LettersGive foreign domestic workers the consumption voucher. They deserve it
- Readers discuss the maths of making the consumption voucher scheme more inclusive, Western media coverage of the Ukraine and Yemen conflicts, the energy and food crisis, and why the US-China competition is ultimately America’s to squander
Since the travel restrictions in early 2020, many helpers have not seen their families for more than two years. With Hong Kong making limited progress in reopening its borders, some helpers may consider leaving for good.
Shenyan Zhou, Kowloon Tong
A tale of two hegemons?
Hence French historian Alexis de Tocqueville wrote in his 1835 book Democracy in America that although the West and Russia are different, each “seems to be marked out by the will of Heaven to sway the destinies of half the globe”.
So the difference in how the Western media treats the conflicts in Ukraine and Yemen is similar to how it covers the Oscars and the Cannes Film Festival. The difference between how it treats Russian President Vladimir Putin and Saudi Crown Prince Mohammed bin Salman is akin to how it portrays a Hollywood star and a French actor, however famous.
Mergen Mongush, Moscow
War-hungry leaders are hurting us all
If they don’t, we will lose time and money, see discontentment rise, poverty worsen and dreams shatter. Please recognise what is really important in life, and end the energy and food crisis before it is too late.
Rishi Teckchandani, Mid-Levels
China’s short game vs America’s long game
China remains a most serious challenge to the American order and its resilience this century. Washington, which relied on the now-futile approach to mould and support Beijing in embracing change and transitioning to democracy, has been forced to remodel the game in the face of China’s meteoric rise.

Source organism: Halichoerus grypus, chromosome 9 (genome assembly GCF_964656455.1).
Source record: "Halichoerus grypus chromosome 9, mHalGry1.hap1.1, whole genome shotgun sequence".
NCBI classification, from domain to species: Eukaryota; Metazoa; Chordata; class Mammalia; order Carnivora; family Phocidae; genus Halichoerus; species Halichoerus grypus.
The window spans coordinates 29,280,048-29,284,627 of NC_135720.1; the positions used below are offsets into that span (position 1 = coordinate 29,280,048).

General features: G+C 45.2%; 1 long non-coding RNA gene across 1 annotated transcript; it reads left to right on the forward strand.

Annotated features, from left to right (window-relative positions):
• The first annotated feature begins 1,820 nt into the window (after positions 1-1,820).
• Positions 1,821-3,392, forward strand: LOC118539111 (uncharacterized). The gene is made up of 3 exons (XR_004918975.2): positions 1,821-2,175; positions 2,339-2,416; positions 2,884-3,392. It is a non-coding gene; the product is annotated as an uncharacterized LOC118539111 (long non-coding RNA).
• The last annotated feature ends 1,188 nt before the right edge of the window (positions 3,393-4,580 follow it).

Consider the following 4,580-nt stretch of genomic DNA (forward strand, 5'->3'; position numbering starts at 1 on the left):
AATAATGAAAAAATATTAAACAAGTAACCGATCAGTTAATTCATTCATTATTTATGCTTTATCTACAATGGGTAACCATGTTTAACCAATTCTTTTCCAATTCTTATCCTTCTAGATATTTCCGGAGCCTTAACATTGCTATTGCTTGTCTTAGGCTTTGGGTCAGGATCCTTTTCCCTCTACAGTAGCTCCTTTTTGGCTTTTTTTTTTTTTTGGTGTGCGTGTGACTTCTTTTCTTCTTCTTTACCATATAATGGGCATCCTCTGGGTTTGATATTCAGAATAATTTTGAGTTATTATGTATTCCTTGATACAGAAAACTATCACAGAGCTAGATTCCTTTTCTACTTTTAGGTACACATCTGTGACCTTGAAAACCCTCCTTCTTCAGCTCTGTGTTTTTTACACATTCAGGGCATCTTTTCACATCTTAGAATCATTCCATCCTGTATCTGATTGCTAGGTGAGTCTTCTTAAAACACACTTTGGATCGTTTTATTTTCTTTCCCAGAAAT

Beijing’s dominance in new critical sectors including hypersonic defence technology and the semiconductor supply chain has forced Washington to restart its Cold War mode. For decades, the US has stuck to a three-pronged mantra: firstly, building a global American-led system of democracy and rules-based liberal norms, secondly, inviting others to join the system and finally, protecting the order from any challengers.
This stability built by the Americans allows Beijing to pursue its ambition of state renewal and modernisation, capitalising on its vast resources and public support.
The dramatic transformation through China’s modernisation of the military, technology and the economy, and its dominance in innovation, research and other critical sectors, has created a new sense of awe and anxiety, but Washington remains confident in its capabilities and advantages.
Through a three-pronged emphasis – invest, align and compete – Washington will continue to take the moral high road in upholding the values of freedom, democracy and respect for human rights.
While both Beijing and Washington are aware of their inevitable interdependence and the critical cooperation needed to address global challenges, their respective urgent pursuits of the edge over each other remains a bigger theme.
Washington’s confidence stems from its advantages, which have stood the test of time, and an awareness that its conflict with and competition against Beijing will not be fought alone. With the solid global system it has built and an alliance of competent and credible allies, Uncle Sam continues to target the long game, its potential still untapped in its competition against China.
Washington is also aware that the outcome of this game is very much shaped by its own progress and future orientation and that, barring a total collapse of America’s institutions and internal systems, China’s pathway to global superiority is not guaranteed.
America, while ensuring that China remains on the periphery of the global system, is thwarting any attempt by Beijing to undermine this deeply entrenched American-led order. The short game might be Beijing’s to lose but the long game is only Washington’s to squander.
Collins Chong Yew Keat, University of Malaya